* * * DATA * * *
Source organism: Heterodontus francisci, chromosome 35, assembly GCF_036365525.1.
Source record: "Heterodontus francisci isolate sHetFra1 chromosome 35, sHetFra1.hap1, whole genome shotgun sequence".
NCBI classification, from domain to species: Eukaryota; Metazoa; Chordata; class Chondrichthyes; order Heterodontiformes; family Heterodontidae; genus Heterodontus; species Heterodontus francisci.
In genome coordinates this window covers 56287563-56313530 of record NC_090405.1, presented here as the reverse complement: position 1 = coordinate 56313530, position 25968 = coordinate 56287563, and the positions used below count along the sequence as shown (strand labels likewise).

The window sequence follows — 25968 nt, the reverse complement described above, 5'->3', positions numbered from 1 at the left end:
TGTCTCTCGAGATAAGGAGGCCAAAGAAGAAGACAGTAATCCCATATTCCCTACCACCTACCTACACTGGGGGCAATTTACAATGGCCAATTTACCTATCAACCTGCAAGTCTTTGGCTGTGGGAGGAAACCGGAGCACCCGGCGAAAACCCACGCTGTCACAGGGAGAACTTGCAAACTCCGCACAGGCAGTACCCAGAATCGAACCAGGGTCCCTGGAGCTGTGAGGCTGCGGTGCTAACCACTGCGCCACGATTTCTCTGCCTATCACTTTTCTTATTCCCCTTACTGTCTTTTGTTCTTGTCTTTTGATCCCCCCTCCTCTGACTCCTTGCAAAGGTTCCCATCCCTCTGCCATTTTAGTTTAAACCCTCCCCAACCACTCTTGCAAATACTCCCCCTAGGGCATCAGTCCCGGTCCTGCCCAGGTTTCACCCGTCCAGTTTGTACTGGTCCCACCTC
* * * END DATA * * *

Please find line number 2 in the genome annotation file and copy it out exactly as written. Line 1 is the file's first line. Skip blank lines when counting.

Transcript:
Source record: "Heterodontus francisci isolate sHetFra1 chromosome 35, sHetFra1.hap1, whole genome shotgun sequence".